Geismar initially found the work incredibly painful, but then separated herself to continue. “When I first read the interwoven voices, it was the most emotional moment for me in making the book. With multiple perspectives, the narrative was nuanced—it wasn’t oversimplified. For the first time I understood how my family suffered because of the horror of what happened: how the Nazis came to power, the complicity of so many, the effects of the insidious restrictions placed on the Jews, the terrible atrocities committed. With this understanding, I put my head on the table to weep,” she recalls. “After that moment I became more detached, so I could work on the book and then speak publicly about it.”

Geismar hopes readers will see the book as a celebration of the courage of those resistance workers willing to risk their lives to do what was right and humane. “I hope Invisible Years will inspire people to be anti-racist, to fight against discrimination of every kind, to stand up for justice, religious freedom, women’s rights, and LGBTQ rights. And, to understand how critical it is for refugees who flee violence and persecution to receive asylum,” Geismar says.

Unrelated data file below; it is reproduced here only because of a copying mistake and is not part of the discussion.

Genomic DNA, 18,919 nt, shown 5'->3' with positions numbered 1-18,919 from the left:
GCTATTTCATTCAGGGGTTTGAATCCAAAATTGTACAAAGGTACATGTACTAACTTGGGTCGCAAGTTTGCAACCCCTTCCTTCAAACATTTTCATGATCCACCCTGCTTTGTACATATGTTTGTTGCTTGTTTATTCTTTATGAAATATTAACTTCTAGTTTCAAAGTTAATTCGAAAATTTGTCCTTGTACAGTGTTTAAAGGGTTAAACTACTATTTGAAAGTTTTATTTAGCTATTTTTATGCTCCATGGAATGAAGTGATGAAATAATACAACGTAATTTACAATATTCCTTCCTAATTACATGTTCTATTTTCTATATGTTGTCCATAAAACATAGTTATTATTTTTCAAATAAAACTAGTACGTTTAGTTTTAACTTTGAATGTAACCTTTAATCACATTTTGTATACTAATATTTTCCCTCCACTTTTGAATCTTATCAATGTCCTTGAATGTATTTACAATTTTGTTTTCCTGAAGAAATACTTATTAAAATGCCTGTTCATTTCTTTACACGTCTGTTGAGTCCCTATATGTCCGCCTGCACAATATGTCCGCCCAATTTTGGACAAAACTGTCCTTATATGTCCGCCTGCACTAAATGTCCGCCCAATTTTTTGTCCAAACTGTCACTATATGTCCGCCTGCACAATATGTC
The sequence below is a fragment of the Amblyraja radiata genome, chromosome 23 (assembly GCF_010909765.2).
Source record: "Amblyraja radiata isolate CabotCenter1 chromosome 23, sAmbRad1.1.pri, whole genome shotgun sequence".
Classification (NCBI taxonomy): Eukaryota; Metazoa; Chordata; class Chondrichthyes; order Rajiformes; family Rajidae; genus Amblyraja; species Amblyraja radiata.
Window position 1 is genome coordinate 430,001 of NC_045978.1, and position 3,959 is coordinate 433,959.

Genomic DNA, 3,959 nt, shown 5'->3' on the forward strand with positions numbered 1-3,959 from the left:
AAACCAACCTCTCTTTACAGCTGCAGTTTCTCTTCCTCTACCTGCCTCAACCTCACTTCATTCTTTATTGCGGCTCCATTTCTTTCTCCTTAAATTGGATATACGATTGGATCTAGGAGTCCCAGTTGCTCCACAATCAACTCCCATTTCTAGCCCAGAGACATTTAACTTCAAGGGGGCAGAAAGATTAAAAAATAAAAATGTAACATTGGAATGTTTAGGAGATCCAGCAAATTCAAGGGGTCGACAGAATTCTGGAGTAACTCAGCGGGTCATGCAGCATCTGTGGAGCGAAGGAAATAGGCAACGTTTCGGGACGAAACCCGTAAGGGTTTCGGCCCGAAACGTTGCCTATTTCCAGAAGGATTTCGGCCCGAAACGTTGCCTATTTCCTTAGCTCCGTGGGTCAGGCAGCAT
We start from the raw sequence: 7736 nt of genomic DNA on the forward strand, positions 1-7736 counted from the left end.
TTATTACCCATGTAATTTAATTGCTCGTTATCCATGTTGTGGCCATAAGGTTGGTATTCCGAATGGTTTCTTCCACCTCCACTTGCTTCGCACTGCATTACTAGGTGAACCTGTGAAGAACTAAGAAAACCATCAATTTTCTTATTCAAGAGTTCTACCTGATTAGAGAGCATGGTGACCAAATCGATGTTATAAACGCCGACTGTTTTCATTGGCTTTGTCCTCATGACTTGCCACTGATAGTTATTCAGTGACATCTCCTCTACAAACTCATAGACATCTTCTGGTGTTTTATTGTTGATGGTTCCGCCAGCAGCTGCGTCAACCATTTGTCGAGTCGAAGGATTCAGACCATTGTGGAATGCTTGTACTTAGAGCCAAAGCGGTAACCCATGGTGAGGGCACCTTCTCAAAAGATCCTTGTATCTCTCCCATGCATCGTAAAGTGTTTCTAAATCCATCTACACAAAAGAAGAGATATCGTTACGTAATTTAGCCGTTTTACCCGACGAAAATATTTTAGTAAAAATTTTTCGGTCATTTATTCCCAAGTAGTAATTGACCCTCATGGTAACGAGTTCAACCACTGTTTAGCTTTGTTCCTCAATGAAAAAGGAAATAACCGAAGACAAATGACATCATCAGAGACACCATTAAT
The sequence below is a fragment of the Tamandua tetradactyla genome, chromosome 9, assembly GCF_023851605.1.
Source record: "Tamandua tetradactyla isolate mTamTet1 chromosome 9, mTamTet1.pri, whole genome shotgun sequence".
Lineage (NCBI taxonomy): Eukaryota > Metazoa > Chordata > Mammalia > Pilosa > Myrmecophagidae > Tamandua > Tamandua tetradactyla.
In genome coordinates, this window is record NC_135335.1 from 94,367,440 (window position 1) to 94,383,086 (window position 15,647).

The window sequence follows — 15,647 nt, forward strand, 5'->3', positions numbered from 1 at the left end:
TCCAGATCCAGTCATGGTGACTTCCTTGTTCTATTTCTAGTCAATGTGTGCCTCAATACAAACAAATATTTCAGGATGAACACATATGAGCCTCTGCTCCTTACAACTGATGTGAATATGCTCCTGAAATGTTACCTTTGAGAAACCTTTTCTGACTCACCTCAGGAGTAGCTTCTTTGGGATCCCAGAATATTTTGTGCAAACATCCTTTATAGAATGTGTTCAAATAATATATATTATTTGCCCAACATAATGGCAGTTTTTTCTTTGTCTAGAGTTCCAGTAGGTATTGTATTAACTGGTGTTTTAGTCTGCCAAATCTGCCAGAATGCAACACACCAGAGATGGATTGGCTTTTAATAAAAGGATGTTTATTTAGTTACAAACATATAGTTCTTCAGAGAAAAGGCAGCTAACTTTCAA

She quotes her grandfather Erwin Geismar, who wrote these words shortly before he was murdered in Auschwitz. “‘In the end, I hope that my lines will be read by people who will see how we struggled under terrible circumstances, and that the reader will want to take up this struggle that we have fought and experienced from the front lines for the construction of a worthwhile humane society.’”

Invisible Years: Chaim and Fifi de Zoete's hiding place, Breeplein Church, Rotterdam, ca. 1940s

Geismar teaches book design at the University of Connecticut and serves as guest critic at Yale, Rhode Island School of Design, and UMass Dartmouth. She once taught Basic Design at Purchase. She’s received design awards from the American Alliance of Museums, Association of American University Presses, the Association of Art Museum Curators, and the College Art Association, among many others. Invisible Years: A Family’s Collected Account of Separation and Survival during the Holocaust in the Netherlands was published in May 2020.